The California Republican is fighting a rearguard battle against members who want to make it easier to eject a sitting speaker and he’s appeasing ex-President Donald Trump’s extremism and that of acolytes like Georgia Rep. Marjorie Taylor Greene to save a narrow political power base propping up his dream of running the House.

The rise of McCarthy as the rising star of the Republican Party has been marked by his aggressive defiance of the Make America Great Again movement and his desire for sound bites to be used as badges of honor.

This is one reason why the current year-end tussle over whether to fund the government for a full year – a bipartisan framework agreement for which was announced Tuesday night – or for just a few months is so critical since it could dump a fiscal crisis on the lap of a weak and easily manipulated new speaker next month.

McCarthy can point to a useful political situation in that the Democrats should be able to pass a broader funding deal in the final days of their majority. Senate Republicans and Democrats announced the framework agreement on an omnibus appropriations bill on Tuesday.

So showing voters in 2024 that GOP governance addressed key problems like inflation and the economy will be important. But while he has announced he will form a select committee to examine China’s growing threat, which could unite both parties, most of McCarthy’s recent rhetoric has focused on a relentless set of investigations of the Biden administration and conservatives’ interest in impeaching Homeland Security Secretary Alejandro Mayorkas.

McCarthy said that she thought that she was being facetious when she said “she was being facetious”. His attitude was not a surprise, as his attempts to rewrite the history of the worst attack on US democracy in modern times, for which he briefly said Trump bore responsibility, was consistent with it.

The same dynamic was at play when McCarthy declined to directly criticize the ex-president for meeting with white supremacist Nick Fuentes at a dinner also featuring Kanye West, the rapper now known as Ye, who has recently made a string of antisemitic remarks. In a histrionic performance at the White House after meeting Biden and other congressional leaders last month, the House Republican leader falsely claimed that Trump had condemned Fuentes four times, when he hadn’t done so once.

At the White House meeting, McCarthy signaled that he would be open to a large bill, according to CNN. While Senate Republican leaderMitch McConnell was working on a measure that was “broadly appealing,” McCarthy told his members that he was against it.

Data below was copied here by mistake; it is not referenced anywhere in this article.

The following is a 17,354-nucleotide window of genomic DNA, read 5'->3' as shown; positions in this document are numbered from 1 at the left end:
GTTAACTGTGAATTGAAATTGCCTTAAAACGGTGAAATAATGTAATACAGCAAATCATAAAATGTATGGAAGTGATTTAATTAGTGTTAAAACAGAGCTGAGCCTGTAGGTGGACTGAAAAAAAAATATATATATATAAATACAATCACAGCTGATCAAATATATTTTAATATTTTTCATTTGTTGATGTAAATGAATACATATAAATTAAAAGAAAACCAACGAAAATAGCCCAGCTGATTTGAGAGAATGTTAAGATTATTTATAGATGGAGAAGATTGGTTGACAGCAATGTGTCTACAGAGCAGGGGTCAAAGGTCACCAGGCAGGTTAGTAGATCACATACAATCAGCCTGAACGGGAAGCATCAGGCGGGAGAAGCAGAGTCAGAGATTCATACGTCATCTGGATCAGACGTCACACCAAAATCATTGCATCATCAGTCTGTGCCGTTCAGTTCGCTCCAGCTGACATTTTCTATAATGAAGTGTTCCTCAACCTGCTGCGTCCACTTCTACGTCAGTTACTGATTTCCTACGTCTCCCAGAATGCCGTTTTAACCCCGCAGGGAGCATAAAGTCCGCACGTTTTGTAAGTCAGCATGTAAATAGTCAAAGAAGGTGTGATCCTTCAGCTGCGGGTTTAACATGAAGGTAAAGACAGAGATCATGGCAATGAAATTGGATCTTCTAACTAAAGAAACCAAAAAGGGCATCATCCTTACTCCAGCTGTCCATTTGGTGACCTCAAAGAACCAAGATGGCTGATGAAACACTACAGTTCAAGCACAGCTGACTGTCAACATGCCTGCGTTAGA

The split not only augurs likely future tensions between Republicans in the House and McConnell, it raises the possibility that it will become politically more difficult for some Republican senators to vote for a spending deal now – especially as conservative media has taken up McCarthy’s line.

The fact that there is not a strong alternative to his candidacy is something that the California Republican does have going for him. The former head of the Freedom Caucus has launched a long-shot bid.

It would have been fun for many Democratic politicians to see the nonsense in the Santos saga, and they would have been able to mock the chaos and move on. But the new congressman, now under investigation by local and federal authorities, was instead a crucial cog in Kevin McCarthy’s House majority, having flipped the redrawn Third Congressional District in New York, an area that had been represented by Democrats for decades, by eight points.

These disappointments have cast into sharp relief both the divisions within the party and the peculiar void of the state’s Democratic organization itself. Few New Yorkers cared, until late 2022, that the statewide Democratic apparatus operated, for the most part, as a hollowed-out appendage of the governor, a second campaign account that did little, if any, work in terms of messaging and turnout. New Hampshire, a state with roughly half the population of Queens, has a Democratic Party with 16 full-time paid staff members. New York’s has four, according to the state chairman, Jay Jacobs. One helps maintain social media accounts that update only sparingly. Most state committee members have no idea where the party keeps its headquarters, or if it even has one. (It does, at 50 Broadway in Manhattan.)

Previous post Putin is heading towards an inglorious end
Next post The residents of Ohio town are upset by the train wreck